So, this recipe, which seems daunting and complex at the start, can be spread over several days and finished in as little as a half hour.  And when you have guests over, you don’t really want to spend the entire time in the kitchen cooking pastry cream or rolling dough.

12 pâté sablée tart cups, see below
1 batch pastry cream, see below
2 cups sliced fresh strawberries
1/4 cup warm honey

Fill the pâté sablée cups with 2 Tablespoons pastry cream and top with the sliced strawberries.  Drizzle with warm honey and serve immediately.


Pâté Sablée
1/2 cup + 1 Tablespoon unsalted butter, room temperature
1/2 cup sugar
1/8 teaspoon salt
1 large egg, room temperature
1 3/4 cups all-purpose flour

Fit a stand mixer with a the paddle attachment and combine the butter, sugar, and salt and mix on medium until smooth.  Scrape down the sides of the bowl with a spatula and mix in the egg until combined.  Scrape the sides of the bowl again.  On low, mix in all the flour until just incorporated.

On a lightly flour surface, turn out the dough and shape into a disk.  Wrap well in plastic wrap and chill for at least 2 hours.

Roll out the dough (in batches, if needed) on a lightly floured surface and, using the tins as a guide, cut circles one or two inches larger than the tin to allow for dough to come up the sides.  Carefully place the circles on top of the tin.  Ease the dough into the tins by lifting it and allowing the dough to settle to the bottom and along the sides, lightly pressing it into place.  Do not stretch the dough, or else it will shrink during cooking.  If any tears appear, simply patch them with excess dough.  Refrigerate 15 minutes.

Preheat the oven to 325 degrees F with the rack in the middle of the oven.

Using a fork, make small holes in the bottoms of the tartlet shells 2 inches apart.

Bake for 10 to 15 minutes, or until the tartlets are lightly golden brown, rotating the trays halfway.

Let cool completely on a wire rack.


Pastry Cream
1 cup whole milk
1/2 vanilla bean
1/8 teaspoon salt
1.5 to 2 teaspoons corn starch
1/4 cup +1/2 Tablespoon sugar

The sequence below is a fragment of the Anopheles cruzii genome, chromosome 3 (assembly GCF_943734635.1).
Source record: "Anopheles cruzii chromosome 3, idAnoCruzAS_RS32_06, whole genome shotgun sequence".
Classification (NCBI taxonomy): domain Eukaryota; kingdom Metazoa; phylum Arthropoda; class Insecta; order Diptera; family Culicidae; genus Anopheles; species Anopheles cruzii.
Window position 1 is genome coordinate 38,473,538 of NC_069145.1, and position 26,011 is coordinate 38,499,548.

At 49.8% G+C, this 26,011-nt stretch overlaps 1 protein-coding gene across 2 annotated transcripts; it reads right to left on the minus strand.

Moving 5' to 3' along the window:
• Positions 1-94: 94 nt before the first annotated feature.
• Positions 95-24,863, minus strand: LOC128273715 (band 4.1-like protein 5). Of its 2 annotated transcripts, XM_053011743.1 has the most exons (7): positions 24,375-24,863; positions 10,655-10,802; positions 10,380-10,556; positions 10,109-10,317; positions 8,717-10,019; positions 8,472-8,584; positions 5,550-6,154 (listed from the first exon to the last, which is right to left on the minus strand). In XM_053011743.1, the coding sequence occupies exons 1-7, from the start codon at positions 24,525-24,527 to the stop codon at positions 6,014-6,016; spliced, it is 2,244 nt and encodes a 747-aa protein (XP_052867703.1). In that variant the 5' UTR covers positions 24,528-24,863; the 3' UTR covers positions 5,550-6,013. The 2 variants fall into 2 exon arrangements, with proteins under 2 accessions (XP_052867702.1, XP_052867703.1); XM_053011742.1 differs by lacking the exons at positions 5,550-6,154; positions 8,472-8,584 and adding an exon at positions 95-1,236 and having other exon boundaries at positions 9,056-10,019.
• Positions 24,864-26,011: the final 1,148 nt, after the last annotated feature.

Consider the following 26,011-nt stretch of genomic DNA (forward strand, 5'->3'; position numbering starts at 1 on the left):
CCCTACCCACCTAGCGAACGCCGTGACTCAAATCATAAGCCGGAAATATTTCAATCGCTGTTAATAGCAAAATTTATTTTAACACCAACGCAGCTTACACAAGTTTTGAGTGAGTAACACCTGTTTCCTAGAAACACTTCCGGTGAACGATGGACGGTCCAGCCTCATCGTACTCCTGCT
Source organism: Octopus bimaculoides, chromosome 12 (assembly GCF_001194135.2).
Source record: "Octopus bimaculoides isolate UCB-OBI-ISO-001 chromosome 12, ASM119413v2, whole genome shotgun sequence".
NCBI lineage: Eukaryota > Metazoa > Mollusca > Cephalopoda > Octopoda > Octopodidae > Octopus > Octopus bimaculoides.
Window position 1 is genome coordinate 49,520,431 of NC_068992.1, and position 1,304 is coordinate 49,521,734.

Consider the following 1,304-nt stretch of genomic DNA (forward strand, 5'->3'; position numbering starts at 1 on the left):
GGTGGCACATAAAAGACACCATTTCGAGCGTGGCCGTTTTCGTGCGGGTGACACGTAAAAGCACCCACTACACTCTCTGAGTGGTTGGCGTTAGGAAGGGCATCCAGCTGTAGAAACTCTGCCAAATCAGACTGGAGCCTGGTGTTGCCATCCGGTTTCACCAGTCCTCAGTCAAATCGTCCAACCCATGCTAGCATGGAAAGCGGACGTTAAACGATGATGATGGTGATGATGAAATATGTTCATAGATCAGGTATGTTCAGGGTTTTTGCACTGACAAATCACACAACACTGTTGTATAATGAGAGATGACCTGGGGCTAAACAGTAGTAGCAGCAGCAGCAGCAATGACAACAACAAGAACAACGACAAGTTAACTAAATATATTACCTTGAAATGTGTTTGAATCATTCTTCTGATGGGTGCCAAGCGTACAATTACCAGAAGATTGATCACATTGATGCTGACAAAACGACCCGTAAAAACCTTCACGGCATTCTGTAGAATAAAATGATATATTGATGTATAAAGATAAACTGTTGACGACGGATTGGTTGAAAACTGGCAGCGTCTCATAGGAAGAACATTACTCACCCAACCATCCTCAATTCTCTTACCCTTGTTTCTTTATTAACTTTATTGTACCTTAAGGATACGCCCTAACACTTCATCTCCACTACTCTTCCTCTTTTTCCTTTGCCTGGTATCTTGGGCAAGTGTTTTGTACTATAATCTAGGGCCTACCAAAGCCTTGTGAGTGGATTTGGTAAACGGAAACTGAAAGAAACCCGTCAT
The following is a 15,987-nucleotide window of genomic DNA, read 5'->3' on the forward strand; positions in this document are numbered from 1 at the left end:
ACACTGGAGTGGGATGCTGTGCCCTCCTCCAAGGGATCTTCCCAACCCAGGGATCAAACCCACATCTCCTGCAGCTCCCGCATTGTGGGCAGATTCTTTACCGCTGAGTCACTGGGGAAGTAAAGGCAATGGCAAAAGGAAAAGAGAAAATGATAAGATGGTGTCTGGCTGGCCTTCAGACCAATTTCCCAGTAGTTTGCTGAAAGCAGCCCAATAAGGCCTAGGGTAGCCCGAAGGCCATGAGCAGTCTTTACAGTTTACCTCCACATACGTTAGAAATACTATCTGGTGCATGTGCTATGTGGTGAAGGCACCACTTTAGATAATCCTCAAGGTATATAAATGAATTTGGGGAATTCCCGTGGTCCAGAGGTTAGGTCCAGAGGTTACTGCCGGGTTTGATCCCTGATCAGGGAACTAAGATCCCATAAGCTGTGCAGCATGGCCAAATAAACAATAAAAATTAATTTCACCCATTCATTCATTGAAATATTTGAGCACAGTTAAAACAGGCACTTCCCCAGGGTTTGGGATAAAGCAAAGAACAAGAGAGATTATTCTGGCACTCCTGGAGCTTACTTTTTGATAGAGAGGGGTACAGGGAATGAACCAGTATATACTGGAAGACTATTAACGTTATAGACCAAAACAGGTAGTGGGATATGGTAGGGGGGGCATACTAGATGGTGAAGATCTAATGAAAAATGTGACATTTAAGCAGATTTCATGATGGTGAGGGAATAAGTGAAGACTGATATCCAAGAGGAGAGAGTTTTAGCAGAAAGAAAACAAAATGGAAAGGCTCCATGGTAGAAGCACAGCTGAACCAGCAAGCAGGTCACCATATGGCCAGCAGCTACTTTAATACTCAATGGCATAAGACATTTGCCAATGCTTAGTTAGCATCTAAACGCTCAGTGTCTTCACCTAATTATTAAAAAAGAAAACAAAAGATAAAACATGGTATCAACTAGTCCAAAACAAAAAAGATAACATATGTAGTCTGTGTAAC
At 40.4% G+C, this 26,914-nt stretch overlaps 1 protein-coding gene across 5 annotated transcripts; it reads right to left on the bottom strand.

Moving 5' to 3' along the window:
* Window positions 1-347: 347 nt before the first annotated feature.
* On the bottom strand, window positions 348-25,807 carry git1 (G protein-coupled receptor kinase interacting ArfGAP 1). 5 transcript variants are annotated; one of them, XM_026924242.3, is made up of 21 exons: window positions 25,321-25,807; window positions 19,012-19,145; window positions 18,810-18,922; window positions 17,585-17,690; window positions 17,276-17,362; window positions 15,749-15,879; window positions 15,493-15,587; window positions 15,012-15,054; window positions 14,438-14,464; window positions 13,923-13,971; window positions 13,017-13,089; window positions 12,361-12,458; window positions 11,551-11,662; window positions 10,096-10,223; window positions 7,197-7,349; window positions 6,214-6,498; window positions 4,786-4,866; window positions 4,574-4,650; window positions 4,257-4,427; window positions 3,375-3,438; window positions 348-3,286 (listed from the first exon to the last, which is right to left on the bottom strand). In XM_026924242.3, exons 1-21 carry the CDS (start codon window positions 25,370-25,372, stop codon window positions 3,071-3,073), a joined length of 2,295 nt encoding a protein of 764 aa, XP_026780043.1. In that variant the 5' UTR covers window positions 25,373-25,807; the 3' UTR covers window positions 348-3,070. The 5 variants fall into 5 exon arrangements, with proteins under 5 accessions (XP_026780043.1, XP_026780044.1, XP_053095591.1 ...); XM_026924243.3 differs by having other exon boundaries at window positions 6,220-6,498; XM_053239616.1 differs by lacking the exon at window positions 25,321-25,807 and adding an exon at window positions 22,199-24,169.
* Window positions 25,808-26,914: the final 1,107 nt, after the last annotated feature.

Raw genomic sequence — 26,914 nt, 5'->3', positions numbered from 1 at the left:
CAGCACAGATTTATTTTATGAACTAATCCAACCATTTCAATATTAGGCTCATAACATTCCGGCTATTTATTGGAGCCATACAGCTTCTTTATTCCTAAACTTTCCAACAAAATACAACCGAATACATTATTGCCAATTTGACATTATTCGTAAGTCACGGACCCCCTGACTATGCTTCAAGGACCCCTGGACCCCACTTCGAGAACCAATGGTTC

1 large egg
2 Tablespoons unsalted butter

Have a bowl ready with a fine-mesh strainer to cool the pastry cream.

Begin by pouring the milk in a heavy saucepan.  Split the vanilla bean half lengthwise and with the tip of a sharp knife, scrape the seeds from the pod and add to the milk.  Add the salt and heat over medium-high until just under a boil, stirring occasionally.

Meanwhile, in a separate bowl, whisk together the sugar, cornstarch and egg and whisk until smooth.

When the milk is ready, slowly whisk 1/3 of the milk into the egg mixture, whisking continually.  Pour the egg-milk mixture back into the hot milk, whisking over medium heat until the custard has thickened to the same consistency of lightly whipped cream.   In order for the cornstarch to thicken properly, the mixture must come to just the boiling point – allowing a few small bubbles, but you must not allow it to boil vigorously, as the egg will cause it to curdle.

When the custard has reached the right consistency, remove it from the heat and pass it through the fine-mesh strainer.   Let cool 10 minutes, stirring occasionally so that a skin does not form.

Whisk in 1 Tablespoon of the butter until smooth before adding the second Tablespoon.

Cool completely before using.


Add yours →

  1. I’m waiting for strawberries to finally be in season. Strawberries are the ultimate summer fruit and when you pick them yourself, they taste so much better than from the store! Your tartelettes look delicious.